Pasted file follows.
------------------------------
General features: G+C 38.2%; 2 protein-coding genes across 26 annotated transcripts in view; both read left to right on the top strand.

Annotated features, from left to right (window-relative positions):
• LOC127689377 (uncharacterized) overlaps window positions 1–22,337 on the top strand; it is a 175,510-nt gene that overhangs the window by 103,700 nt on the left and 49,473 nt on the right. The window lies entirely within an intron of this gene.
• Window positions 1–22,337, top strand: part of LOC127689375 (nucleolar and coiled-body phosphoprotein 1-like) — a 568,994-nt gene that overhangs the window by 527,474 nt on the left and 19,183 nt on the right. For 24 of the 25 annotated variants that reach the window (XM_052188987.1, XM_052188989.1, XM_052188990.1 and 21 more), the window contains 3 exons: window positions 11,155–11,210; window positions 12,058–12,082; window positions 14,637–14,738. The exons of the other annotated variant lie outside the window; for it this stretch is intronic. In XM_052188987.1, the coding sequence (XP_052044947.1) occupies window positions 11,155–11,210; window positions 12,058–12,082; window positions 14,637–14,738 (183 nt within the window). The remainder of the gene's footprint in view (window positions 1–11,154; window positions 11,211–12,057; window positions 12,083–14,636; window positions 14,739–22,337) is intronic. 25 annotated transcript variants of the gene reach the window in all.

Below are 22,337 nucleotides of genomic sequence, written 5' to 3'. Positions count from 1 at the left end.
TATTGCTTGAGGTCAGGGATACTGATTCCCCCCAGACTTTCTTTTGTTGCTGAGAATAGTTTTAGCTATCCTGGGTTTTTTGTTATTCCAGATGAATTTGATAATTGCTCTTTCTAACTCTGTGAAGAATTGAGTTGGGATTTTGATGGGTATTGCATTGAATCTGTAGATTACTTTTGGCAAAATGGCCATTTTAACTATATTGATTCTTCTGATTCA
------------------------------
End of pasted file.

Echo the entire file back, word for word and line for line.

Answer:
General features: G+C 38.2%; 2 protein-coding genes across 26 annotated transcripts in view; both read left to right on the top strand.

Annotated features, from left to right (window-relative positions):
• LOC127689377 (uncharacterized) overlaps window positions 1–22,337 on the top strand; it is a 175,510-nt gene that overhangs the window by 103,700 nt on the left and 49,473 nt on the right. The window lies entirely within an intron of this gene.
• Window positions 1–22,337, top strand: part of LOC127689375 (nucleolar and coiled-body phosphoprotein 1-like) — a 568,994-nt gene that overhangs the window by 527,474 nt on the left and 19,183 nt on the right. For 24 of the 25 annotated variants that reach the window (XM_052188987.1, XM_052188989.1, XM_052188990.1 and 21 more), the window contains 3 exons: window positions 11,155–11,210; window positions 12,058–12,082; window positions 14,637–14,738. The exons of the other annotated variant lie outside the window; for it this stretch is intronic. In XM_052188987.1, the coding sequence (XP_052044947.1) occupies window positions 11,155–11,210; window positions 12,058–12,082; window positions 14,637–14,738 (183 nt within the window). The remainder of the gene's footprint in view (window positions 1–11,154; window positions 11,211–12,057; window positions 12,083–14,636; window positions 14,739–22,337) is intronic. 25 annotated transcript variants of the gene reach the window in all.

Below are 22,337 nucleotides of genomic sequence, written 5' to 3'. Positions count from 1 at the left end.
TATTGCTTGAGGTCAGGGATACTGATTCCCCCCAGACTTTCTTTTGTTGCTGAGAATAGTTTTAGCTATCCTGGGTTTTTTGTTATTCCAGATGAATTTGATAATTGCTCTTTCTAACTCTGTGAAGAATTGAGTTGGGATTTTGATGGGTATTGCATTGAATCTGTAGATTACTTTTGGCAAAATGGCCATTTTAACTATATTGATTCTTCTGATTCA